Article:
Wednesday, November 4, 2009

Politics and Economics

It's time to recognize an inconvenient truth--circumstances beyond our control have put the politics back into political economics. Yep, that's right. The playground has been invaded. And the invaders won't necessarily be all that impressed or swayed by technocratic arguments. The systemic risk will go up, and the breakage will be, well, non-trivial. Blame for the breakage, incidentally, will fall erratically on those who caused it, those who suffered, those who tried to prevent it and the completely uninvolved.

Timely indicator #1--This morning Bloomberg's website (of the organization, not the mayor)carried the following headline, "Profit Not Satanic, Barclays Says, after Goldman invokes Jesus". Now, there is a mindset. I suppose next we'll have evangelical pastors of megachurchs trumpeting the profitability of their organizations?

Timely indicator #2--McKinsey distributed a piece to its readership entitled, "Sociopolitical Issues in Hard Time . . . ", which is elegant corporate speak for 'the usual payoffs to politicians aren't working and we need to try something else'. The usual operating assumption of successful private sector executives is that regulatory/legal/public policy issues can be resolved through litigation, negotiation, lobbying, political contributions, and, if all else fails, compliance. That version of reality is, er, no longer operative.

It has taken over a year, but the political class in the United States is awakening slowly to a couple of facts:
1. A year ago the financial system failed. It has been on government support ever since.
2. The public is slowly, lost job by lost job, home appraisal by home appraisal, realizing that something is seriously wrong in its collective pocketbook.
3. The people running the financial institutions cannot be trusted to play the new game--they have used the respite to default back to their old reality.
4. A previously oblivious and indifferent swath of the public is in the process of a volatile and potentially disruptive political awakening.
5. Something's up.

Note that one rhymes with three and two rhymes with four, and five is the conclusion.

It's not clear whether the Republicans or the Democrats will grab onto this issue. The Republicans do the politics of bitterness and resentment better than the Democrats (regardless of who is in power). But the issue plays better into the Democratic world view (the Republicans are such toadying wealth worshippers on economic issues). And, while the Republicans enjoy the advantages of indiscipline and experimentation, they currently are squandering it by putting their kooky right on display (it will take a while for the new governors of Virginia and New Jersey to offset the antics of Sarah "the Maverick" Palin and Rick "Tea Party" Perry). Play to the faithful, play on, but remember, the rest of the world is looking on. The Democrats are busily rolling in the hay with the Wall Street Tar Baby, but tar can be washed off, and all the White House to do to shift gears is accept a couple of resignations (Geithner and Summers), install Volker in a postion of authority, and use the presidential pulpit to light into Wall Street (malefactors of great wealth, and so on, I believe there are some scripts in the vault).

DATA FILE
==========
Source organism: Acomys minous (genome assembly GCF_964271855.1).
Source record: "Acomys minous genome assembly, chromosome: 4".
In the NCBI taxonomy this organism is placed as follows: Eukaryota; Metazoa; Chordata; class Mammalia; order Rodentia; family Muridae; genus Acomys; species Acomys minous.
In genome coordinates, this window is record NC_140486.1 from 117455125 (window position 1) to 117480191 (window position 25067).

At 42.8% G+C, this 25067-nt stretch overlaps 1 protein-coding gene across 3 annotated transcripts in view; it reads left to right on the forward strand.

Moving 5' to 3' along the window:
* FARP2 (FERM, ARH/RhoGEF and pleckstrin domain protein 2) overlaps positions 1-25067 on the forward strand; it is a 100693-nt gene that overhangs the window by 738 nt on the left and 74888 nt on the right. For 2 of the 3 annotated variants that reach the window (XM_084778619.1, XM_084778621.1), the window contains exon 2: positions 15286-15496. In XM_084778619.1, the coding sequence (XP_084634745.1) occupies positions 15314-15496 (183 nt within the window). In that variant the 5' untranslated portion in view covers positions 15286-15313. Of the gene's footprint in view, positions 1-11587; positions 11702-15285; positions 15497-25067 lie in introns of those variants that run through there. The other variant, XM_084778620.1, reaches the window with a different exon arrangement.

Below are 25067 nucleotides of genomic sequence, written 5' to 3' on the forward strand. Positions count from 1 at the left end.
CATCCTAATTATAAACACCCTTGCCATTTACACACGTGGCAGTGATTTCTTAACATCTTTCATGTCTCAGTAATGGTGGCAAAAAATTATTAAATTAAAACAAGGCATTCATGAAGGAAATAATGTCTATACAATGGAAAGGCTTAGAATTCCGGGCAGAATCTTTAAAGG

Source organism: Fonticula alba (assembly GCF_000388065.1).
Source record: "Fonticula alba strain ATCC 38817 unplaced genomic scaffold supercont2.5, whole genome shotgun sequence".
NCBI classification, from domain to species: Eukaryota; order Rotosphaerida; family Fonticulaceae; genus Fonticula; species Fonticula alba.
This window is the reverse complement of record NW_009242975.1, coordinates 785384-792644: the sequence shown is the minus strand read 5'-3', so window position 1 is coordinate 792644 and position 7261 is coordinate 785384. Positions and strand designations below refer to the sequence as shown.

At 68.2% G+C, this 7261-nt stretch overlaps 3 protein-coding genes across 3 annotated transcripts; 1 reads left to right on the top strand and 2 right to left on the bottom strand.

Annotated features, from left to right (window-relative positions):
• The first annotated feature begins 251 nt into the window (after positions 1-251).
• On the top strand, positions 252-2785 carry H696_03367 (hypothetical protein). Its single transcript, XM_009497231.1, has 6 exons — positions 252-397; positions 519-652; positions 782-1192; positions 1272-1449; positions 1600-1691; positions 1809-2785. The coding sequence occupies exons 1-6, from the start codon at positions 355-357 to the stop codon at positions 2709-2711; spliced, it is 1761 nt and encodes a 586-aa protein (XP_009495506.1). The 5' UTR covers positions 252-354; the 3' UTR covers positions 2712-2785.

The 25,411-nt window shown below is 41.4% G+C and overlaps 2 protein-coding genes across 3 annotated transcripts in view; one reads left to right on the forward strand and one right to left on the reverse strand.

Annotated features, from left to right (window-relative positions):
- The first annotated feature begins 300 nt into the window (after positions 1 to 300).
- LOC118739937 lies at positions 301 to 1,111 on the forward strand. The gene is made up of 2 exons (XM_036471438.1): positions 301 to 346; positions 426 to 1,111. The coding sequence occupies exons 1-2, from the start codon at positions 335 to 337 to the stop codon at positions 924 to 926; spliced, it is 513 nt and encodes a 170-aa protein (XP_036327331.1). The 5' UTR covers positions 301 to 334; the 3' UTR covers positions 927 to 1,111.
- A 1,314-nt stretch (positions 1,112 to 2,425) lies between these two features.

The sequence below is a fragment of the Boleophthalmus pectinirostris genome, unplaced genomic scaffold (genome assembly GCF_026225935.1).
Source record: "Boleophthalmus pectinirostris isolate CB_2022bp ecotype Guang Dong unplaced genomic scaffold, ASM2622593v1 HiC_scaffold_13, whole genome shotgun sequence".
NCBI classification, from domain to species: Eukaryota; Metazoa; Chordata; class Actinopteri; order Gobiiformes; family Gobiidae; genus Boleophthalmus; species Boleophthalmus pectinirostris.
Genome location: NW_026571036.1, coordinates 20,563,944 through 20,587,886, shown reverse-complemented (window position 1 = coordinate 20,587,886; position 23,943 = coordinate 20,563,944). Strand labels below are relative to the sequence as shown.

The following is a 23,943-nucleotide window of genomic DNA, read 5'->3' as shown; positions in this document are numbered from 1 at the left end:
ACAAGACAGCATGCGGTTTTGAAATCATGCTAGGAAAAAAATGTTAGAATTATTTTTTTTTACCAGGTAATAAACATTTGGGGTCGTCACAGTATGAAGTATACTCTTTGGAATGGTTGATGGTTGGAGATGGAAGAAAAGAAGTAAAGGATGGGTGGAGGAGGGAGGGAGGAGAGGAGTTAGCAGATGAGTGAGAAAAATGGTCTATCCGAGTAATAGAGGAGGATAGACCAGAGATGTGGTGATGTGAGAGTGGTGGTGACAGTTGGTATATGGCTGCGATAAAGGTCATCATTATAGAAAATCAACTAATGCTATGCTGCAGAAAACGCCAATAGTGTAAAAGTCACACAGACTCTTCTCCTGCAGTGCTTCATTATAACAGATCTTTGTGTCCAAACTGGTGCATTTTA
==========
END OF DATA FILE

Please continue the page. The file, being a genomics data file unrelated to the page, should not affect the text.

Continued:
Obama is a careerist, but he turned his back on Wall Street once before (after being president of The Harvard Law Review and clerking on the Supreme Court), and he could do so again.

Tuesday, November 3, 2009

Puzzles, Mysteries and the Rise of the Blogosphere

Some old fart who retired from the CIA years ago used to claim that there were two kinds of intelligence problems--the puzzles, which could be solved with additional pieces of information, and the mysteries, which required analysis, and, in the end, a judgement call. Puzzles tended to be quantifiable (both as formulated and as answered) while mysteries tended to be more subjective and dependent on analytical work (again, both as posed and in terms of response). The late-20th century mandarins of Pax Americana were, on the whole, happier with puzzles than with mysteries (at least as they surveyed the external world).

Certainly, today, the pride of the mainstream media lies in its ability to provide coverage and hard information. Some of this coverage may verge on the ridiculous (Anderson Cooper on the tip of the spear facing the Taliban, Anderson Cooper on the seawall facing the storm surge). Some of the coverage is historically heroic (printing the Pentagon Papers). But when the defenders of the existing media, with its far flung network of bureaus and stringers, its travel budgets and longstanding sources, make the argue that navel-gazing bloggers can't hope to meet the need for reporting, for hard information, they are focusing on the puzzles, not the mysteries.

What the bloggers do well--frequently better than the traditional media--is address the mysteries. And right now, and for the foreseeable future, the ability to decipher the mysteries is more useful than the capacity to unearth more pieces of the puzzle. The isn't always the case. But right now, particularly in the financial sphere, it is. Given that most financial news consists of rewritten press releases, conference calls posted on the internet, and statistical series with highly choreographed release rituals (admittedly designed more to insure the integrity of the financial markets and level the playing field than to insure maximum publicity), the opportunity for SCOOP are pretty small.

So, floreat Blogonia!

Just charge down Majuba Hill and don't worry to much about the point of the spear.